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Visiting America’s oldest theme park: Lake Compounce

Aug. 15, 2022
9 min read
(Photo by Scott Mayerowitz/The Points Guy)
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Long before Disneyland, Universal Studios or Six Flags, there were local amusement parks that visitors arrived at by trolley.

That’s right: There used to be a network of regional trolleys — especially in the Northeast — that connected communities decades before cars would be commonplace.

And one of the highlights was a jaunt out to a big park, lake or other scenic spot that also had a few rides.

After a year that included visits to Disneyland in California, Walt Disney World in Florida, Universal Studios Orlando and Legoland New York, I decided to try something a bit different.

(Photo by Scott Mayerowitz/The Points Guy)

On a recent summer weekend, my family and I took a trip back in time to one of those parks: Lake Compounce. The Conn yecticut park blends history with some modern rides as it tries to balance being America’s oldest continuously operated theme park with something that today’s “on-demand” generation will enjoy.

The verdict: It succeeds wonderfully.

This isn’t the type of park I’d fly out of my way to reach, but it’s an amazing regional attraction and one that bigger parks could learn from.

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(Photo by Scott Mayerowitz/The Points Guy)

Lake Compounce history

The theme park, named after a local lake, dates back to 1846 when a local scientist decided to conduct some electricity experiments at the lake, according to the park’s online history. Of course, people came out to watch, inspiring the property owner to set up picnic tables, build a walking path and set up an area to swim and boat. A gazebo was added for lakeside band concerts.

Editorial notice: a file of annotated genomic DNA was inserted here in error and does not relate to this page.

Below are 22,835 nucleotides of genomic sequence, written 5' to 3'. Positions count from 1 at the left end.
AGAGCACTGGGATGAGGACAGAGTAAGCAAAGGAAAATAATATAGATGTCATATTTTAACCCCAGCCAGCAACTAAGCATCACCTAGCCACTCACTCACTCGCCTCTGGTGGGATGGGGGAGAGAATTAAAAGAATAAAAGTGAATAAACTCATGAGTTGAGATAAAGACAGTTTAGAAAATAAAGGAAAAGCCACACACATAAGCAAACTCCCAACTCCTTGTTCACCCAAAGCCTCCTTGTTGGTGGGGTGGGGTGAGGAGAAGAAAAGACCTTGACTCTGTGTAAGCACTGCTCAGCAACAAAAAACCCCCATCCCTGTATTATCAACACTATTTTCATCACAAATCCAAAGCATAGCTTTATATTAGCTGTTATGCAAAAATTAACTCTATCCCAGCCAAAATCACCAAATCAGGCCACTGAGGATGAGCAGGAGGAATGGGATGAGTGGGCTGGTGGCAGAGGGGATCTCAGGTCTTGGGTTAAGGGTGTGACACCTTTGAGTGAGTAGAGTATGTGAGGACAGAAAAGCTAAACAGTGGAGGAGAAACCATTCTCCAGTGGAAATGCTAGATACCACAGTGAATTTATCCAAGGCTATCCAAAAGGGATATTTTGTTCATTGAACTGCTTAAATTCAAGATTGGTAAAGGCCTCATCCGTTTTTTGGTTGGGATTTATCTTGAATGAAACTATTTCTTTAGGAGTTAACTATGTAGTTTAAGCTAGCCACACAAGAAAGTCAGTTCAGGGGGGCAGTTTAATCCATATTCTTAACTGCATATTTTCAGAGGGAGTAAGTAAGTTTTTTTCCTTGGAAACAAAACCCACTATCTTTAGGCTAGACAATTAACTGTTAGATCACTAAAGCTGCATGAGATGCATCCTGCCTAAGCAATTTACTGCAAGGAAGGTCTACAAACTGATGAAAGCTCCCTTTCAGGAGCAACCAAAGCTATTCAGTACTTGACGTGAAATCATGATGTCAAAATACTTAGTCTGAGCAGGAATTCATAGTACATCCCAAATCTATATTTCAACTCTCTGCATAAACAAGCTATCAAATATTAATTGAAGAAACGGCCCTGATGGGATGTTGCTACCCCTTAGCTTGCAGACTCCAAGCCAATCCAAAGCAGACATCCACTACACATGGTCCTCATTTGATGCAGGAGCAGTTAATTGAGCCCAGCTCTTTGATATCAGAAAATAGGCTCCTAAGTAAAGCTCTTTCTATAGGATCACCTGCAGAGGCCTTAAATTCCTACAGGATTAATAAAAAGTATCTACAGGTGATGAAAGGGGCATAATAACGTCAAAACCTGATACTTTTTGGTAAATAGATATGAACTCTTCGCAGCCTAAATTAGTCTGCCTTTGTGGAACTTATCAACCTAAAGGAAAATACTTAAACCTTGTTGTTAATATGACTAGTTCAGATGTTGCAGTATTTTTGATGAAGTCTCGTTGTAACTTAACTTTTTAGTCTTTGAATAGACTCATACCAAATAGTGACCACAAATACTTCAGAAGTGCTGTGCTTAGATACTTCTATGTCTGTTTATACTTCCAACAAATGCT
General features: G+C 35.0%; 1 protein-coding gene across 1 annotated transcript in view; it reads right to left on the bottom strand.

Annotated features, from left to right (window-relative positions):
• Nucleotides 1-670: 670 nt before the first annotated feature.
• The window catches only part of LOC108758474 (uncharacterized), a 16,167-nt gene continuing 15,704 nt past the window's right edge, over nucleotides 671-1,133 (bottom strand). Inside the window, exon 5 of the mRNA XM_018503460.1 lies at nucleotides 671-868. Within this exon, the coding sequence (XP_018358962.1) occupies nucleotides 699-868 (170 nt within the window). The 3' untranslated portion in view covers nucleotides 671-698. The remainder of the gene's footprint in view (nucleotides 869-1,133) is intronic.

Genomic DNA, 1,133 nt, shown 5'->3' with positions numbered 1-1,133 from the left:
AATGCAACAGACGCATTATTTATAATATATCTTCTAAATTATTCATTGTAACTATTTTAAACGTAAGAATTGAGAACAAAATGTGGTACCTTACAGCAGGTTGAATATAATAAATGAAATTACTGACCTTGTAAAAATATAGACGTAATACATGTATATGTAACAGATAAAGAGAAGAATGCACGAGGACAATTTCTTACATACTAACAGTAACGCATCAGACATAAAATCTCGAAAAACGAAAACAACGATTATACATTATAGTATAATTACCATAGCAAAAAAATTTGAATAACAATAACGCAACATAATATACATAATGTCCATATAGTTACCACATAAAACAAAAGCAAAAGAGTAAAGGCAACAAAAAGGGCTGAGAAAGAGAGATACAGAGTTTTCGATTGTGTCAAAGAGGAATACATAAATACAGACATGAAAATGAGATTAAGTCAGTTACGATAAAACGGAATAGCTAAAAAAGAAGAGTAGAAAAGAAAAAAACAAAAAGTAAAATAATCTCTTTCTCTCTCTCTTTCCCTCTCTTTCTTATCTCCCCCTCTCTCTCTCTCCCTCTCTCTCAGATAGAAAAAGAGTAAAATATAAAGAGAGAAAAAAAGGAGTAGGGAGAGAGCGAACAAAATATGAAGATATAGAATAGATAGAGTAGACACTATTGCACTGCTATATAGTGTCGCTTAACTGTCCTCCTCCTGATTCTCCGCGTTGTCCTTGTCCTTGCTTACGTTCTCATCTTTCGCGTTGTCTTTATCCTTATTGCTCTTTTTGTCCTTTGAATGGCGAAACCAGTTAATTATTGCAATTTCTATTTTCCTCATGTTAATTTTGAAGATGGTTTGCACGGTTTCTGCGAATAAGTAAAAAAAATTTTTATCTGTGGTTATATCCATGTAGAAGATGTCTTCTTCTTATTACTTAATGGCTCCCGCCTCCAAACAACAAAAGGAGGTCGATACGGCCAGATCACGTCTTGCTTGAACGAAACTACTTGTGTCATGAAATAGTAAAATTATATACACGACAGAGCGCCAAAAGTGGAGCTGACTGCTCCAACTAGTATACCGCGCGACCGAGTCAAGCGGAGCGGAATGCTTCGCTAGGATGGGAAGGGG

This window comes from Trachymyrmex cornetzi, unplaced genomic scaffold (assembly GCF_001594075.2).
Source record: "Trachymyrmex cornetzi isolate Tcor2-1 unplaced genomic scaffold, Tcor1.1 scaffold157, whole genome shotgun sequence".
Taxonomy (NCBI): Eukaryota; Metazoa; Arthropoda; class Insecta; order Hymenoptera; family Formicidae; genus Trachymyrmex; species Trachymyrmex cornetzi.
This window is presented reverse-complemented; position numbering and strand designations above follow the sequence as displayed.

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In the following years, a bowling alley and pool tables were added along with swings.

In 1895, the Bristol and Plainville Tramway Company started bringing people to the park by trolley.

(Photo by Scott Mayerowitz/The Points Guy)

Eventually, roller coasters were added, including the 1927 Wildcat, which is still in operation today.

The park would have its ups and downs throughout the decades. Trolley service ended after World War II as cars took over the American landscape. Older-style theme parks hit challenges from larger, corporate-owned ones.

RELATED: 8 ways to make the most out of a theme park trip

In 1996, Kennywood Entertainment Co. acquired the troubled Lake Compounce. Kennywood was later sold to the park’s current owner, Palace Entertainment, which owns two dozen other parks, including Dutch Wonderland in Lancaster, Pennsylvania, Splish Slash water park in Long Island and Wet 'n Wild in North Carolina.

Today, the park mixes modern rides with some of the classics.

The best part: There is still a trolley. It might not get you to the park but it is an attraction by itself. The historic 1911 trolley hugs the lake shore and takes visitors on a short ride to the edge of the park where some catering pavilions sit.

(Photo by Scott Mayerowitz/The Points Guy)

Theme park today

Lake Compounce has found ways to preserve the past but still compete with modern parks.